There Isis bore Horus. Since Horus was said to be the sky, he was considered to contain the sun and moon, it became said that the sun was his right eye and the moon his left, that they traversed the sky when he, a falcon, flew across it. The reason that the moon was not as bright as the sun was explained by a tale, known as The Contendings of Horus and Seth. In this tale, it was said that Set, the patron of Upper Egypt, Horus, the patron of Lower Egypt, had battled for Egypt brutally, with neither side victorious, until the gods sided with Horus; as Horus was the ultimate victor he became known as ḥr.w wr "Horus the Great", but more translated "Horus the Elder". In the struggle, Set had lost a testicle, Horus' eye was gouged out. Horus was shown in art as a naked boy with a finger in his mouth sitting on a lotus with his mother. In the form of a youth, Horus was referred to as nfr ḥr.w "Good Horus", transliterated Neferhor, Nephoros or Nopheros. The Eye of Horus is an ancient Egyptian symbol of protection and royal power from deities, in this case from Horus or Ra.
The symbol is seen on images of Horus' mother, on other deities associated with her. In the Egyptian language, the word for this symbol was "wedjat", it was the eye of one of the earliest of Egyptian deities, who became associated with Bastet and Hathor as well. Wadjet was a solar deity and this symbol began as her all-seeing eye. In early artwork, Hathor is depicted with this eye. Funerary amulets were made in the shape of the Eye of Horus; the Wedjat or Eye of Horus is "the central element" of seven "gold, faience and lapis lazuli" bracelets found on the mummy of Shoshenq II. The Wedjat "was intended to ward off evil. Egyptian and Near Eastern sailors would paint the symbol on the bow of their vessel to ensure safe sea travel. Horus was told by his mother, Isis, to protect the people of Egypt from Set, the god of the desert, who had killed Horus' father, Osiris. Horus had many battles with Set, not only to avenge his father, but to choose the rightful ruler of Egypt. In these battles, Horus came to be associated with Lower Egypt, became its patron.
According to The Contendings of Horus and Seth, Set is depicted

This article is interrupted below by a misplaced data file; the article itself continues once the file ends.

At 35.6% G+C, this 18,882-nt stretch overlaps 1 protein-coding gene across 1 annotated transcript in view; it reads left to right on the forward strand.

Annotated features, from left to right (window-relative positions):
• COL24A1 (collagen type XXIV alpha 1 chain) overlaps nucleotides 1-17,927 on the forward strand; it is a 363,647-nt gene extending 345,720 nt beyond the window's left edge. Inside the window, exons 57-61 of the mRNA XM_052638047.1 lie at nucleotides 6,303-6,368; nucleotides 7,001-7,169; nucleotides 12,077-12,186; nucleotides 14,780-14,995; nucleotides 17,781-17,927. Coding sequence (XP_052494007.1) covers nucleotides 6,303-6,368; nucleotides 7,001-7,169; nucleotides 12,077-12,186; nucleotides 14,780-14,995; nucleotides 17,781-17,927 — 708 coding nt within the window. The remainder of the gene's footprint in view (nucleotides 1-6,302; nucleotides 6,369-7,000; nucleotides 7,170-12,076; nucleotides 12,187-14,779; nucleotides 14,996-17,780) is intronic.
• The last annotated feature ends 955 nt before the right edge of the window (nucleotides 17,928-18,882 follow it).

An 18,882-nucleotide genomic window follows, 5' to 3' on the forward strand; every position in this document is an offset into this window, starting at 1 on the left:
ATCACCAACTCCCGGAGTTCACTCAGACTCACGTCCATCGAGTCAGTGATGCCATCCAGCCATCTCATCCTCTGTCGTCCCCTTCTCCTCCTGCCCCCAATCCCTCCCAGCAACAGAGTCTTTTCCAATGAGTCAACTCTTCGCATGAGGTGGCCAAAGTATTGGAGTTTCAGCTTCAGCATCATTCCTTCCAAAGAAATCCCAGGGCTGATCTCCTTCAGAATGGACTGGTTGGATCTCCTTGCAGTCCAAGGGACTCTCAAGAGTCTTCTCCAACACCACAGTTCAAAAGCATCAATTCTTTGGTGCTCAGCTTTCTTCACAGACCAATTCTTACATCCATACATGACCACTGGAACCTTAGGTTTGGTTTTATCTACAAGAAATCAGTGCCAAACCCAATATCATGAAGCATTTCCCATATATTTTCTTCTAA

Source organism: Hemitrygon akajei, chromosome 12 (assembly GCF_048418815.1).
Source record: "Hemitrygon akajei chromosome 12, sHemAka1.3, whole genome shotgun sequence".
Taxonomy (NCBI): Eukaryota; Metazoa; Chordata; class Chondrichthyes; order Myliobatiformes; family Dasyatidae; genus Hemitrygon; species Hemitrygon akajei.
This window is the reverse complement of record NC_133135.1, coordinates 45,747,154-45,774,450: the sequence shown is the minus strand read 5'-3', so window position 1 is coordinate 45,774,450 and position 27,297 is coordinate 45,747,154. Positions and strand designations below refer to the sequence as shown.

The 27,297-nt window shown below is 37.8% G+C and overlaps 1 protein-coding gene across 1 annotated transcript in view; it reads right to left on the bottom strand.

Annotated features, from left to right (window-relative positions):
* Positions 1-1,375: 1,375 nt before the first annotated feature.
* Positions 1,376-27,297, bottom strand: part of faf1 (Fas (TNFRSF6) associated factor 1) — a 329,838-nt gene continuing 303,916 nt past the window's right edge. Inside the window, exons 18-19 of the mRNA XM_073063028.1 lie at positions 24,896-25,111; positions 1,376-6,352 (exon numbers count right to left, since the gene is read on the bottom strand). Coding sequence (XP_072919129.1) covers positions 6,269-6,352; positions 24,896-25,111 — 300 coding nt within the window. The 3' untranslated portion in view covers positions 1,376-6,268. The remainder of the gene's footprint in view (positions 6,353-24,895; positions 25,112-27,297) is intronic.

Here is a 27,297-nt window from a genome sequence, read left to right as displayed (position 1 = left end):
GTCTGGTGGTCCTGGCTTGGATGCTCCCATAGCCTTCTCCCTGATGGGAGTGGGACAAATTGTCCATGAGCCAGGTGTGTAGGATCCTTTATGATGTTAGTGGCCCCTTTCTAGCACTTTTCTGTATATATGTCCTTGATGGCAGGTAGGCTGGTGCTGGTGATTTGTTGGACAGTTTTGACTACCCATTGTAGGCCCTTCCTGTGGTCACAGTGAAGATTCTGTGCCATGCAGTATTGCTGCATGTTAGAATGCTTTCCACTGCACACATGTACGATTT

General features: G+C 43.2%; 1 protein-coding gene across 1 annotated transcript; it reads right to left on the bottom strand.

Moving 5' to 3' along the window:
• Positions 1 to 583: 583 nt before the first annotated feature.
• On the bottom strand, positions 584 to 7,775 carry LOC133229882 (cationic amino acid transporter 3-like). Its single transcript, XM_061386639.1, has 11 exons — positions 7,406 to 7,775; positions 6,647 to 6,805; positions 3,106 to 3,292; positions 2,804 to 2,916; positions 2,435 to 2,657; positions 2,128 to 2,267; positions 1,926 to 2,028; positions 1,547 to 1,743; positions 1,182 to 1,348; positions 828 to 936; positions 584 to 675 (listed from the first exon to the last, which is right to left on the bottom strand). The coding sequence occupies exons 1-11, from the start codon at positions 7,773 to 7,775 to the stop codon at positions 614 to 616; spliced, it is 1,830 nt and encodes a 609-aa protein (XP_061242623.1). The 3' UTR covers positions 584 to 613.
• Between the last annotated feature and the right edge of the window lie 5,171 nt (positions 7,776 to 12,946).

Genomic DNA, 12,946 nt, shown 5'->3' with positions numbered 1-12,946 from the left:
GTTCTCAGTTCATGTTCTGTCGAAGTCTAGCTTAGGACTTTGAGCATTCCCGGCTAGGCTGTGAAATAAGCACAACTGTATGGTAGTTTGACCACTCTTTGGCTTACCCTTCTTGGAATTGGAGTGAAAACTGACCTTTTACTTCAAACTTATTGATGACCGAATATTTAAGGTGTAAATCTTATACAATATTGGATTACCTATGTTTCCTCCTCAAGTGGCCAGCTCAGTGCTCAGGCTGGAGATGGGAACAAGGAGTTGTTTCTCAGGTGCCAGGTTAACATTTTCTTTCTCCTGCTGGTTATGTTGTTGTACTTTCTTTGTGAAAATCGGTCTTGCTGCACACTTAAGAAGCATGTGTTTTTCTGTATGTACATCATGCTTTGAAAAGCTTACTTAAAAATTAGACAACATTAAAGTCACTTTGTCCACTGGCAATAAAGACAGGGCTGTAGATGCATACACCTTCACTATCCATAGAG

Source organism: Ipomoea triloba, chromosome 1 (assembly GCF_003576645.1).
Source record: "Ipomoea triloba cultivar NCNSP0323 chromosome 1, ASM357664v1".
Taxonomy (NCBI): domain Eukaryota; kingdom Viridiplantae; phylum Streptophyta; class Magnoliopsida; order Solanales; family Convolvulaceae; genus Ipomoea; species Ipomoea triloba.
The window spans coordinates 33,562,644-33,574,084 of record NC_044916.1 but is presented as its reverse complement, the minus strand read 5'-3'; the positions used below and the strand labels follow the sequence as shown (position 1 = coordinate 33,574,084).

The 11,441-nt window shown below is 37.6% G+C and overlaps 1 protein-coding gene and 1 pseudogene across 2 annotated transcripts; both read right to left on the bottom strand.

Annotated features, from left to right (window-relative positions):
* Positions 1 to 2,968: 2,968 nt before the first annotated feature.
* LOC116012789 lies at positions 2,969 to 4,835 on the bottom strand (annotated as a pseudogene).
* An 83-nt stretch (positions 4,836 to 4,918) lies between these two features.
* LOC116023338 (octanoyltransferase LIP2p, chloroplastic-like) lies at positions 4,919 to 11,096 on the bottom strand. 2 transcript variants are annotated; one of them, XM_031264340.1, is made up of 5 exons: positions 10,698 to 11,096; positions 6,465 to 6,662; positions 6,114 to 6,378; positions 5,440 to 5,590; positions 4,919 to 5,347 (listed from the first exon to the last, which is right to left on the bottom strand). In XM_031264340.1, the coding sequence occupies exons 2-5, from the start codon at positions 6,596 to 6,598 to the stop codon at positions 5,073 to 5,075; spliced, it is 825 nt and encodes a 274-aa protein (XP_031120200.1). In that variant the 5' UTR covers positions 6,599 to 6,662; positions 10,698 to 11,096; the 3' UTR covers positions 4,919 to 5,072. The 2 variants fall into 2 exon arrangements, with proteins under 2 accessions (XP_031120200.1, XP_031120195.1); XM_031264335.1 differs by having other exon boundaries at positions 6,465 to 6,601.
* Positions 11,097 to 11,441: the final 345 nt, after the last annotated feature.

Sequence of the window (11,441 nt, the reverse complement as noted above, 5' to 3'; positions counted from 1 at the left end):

Osiris is the god of the afterlife, the underworld, rebirth in ancient Egyptian religion. He was classically depicted as a green-skinned deity with a pharaoh's beard mummy-wrapped at the legs, wearing a distinctive atef crown, holding a symbolic crook and flail. Osiris was at times considered the eldest son of the god Geb and the sky goddess Nut, as well as being brother and husband of Isis, with Horus being considered his posthumously begotten son, he was associated with the epithet Khenti-Amentiu, meaning "Foremost of the Westerners", a reference to his kingship in the land of the dead. As ruler of the dead, Osiris was sometimes called "king of the living": ancient Egyptians considered the blessed dead "the living ones". Through syncretism with Iah, he is the god of the Moon. Osiris was considered the brother of Isis, Set and Horus the Elder, father of Horus the Younger; the first evidence of the worship of Osiris was found in the middle of the Fifth dynasty of Egypt, although it is that he was worshiped much earlier.
Most information available on the myths of Osiris is derived from allusions contained in the Pyramid Texts at the end of the Fifth Dynasty New Kingdom source documents such as the Shabaka Stone and the Contending of Horus and Seth, much in narrative style from the writings of Greek authors including Plutarch and Diodorus Siculus. Osiris was the judge of the dead and the underworld agency that granted all life, including sprouting vegetation and the fertile flooding of the Nile River, he was described as "He Who is Permanently Benign and Youthful" and the "Lord of Silence". The Kings of Egypt were associated with Osiris in death – as Osiris rose from the dead so would they in union with him, inherit eternal life through a process of imitative magic. Through the hope of new life after death, Osiris began to be associated with the cycles observed in nature, in particular vegetation and the annual flooding of the Nile, through his links with the heliacal rising of Orion and Sirius at the start of the new year.